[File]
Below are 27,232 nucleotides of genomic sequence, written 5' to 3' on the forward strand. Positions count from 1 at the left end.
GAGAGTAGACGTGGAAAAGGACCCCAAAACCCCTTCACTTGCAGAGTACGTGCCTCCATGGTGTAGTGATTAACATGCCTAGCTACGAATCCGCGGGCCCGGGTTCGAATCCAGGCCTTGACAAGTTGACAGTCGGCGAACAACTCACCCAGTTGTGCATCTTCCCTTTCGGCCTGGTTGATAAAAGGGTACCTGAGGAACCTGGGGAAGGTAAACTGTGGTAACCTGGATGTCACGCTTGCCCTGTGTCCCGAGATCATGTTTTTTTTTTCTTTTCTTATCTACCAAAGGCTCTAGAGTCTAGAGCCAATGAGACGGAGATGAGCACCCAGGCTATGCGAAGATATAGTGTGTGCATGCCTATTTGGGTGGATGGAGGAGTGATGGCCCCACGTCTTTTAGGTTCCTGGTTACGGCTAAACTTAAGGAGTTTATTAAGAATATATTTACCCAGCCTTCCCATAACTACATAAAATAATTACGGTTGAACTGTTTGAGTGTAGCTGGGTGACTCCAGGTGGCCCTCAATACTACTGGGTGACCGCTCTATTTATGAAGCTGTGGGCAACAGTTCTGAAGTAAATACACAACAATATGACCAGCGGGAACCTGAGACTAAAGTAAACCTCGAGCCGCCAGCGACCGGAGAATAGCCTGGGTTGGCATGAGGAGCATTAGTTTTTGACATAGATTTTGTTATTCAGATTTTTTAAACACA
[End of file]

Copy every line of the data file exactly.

Below are 27,232 nucleotides of genomic sequence, written 5' to 3' on the forward strand. Positions count from 1 at the left end.
GAGAGTAGACGTGGAAAAGGACCCCAAAACCCCTTCACTTGCAGAGTACGTGCCTCCATGGTGTAGTGATTAACATGCCTAGCTACGAATCCGCGGGCCCGGGTTCGAATCCAGGCCTTGACAAGTTGACAGTCGGCGAACAACTCACCCAGTTGTGCATCTTCCCTTTCGGCCTGGTTGATAAAAGGGTACCTGAGGAACCTGGGGAAGGTAAACTGTGGTAACCTGGATGTCACGCTTGCCCTGTGTCCCGAGATCATGTTTTTTTTTTCTTTTCTTATCTACCAAAGGCTCTAGAGTCTAGAGCCAATGAGACGGAGATGAGCACCCAGGCTATGCGAAGATATAGTGTGTGCATGCCTATTTGGGTGGATGGAGGAGTGATGGCCCCACGTCTTTTAGGTTCCTGGTTACGGCTAAACTTAAGGAGTTTATTAAGAATATATTTACCCAGCCTTCCCATAACTACATAAAATAATTACGGTTGAACTGTTTGAGTGTAGCTGGGTGACTCCAGGTGGCCCTCAATACTACTGGGTGACCGCTCTATTTATGAAGCTGTGGGCAACAGTTCTGAAGTAAATACACAACAATATGACCAGCGGGAACCTGAGACTAAAGTAAACCTCGAGCCGCCAGCGACCGGAGAATAGCCTGGGTTGGCATGAGGAGCATTAGTTTTTGACATAGATTTTGTTATTCAGATTTTTTAAACACA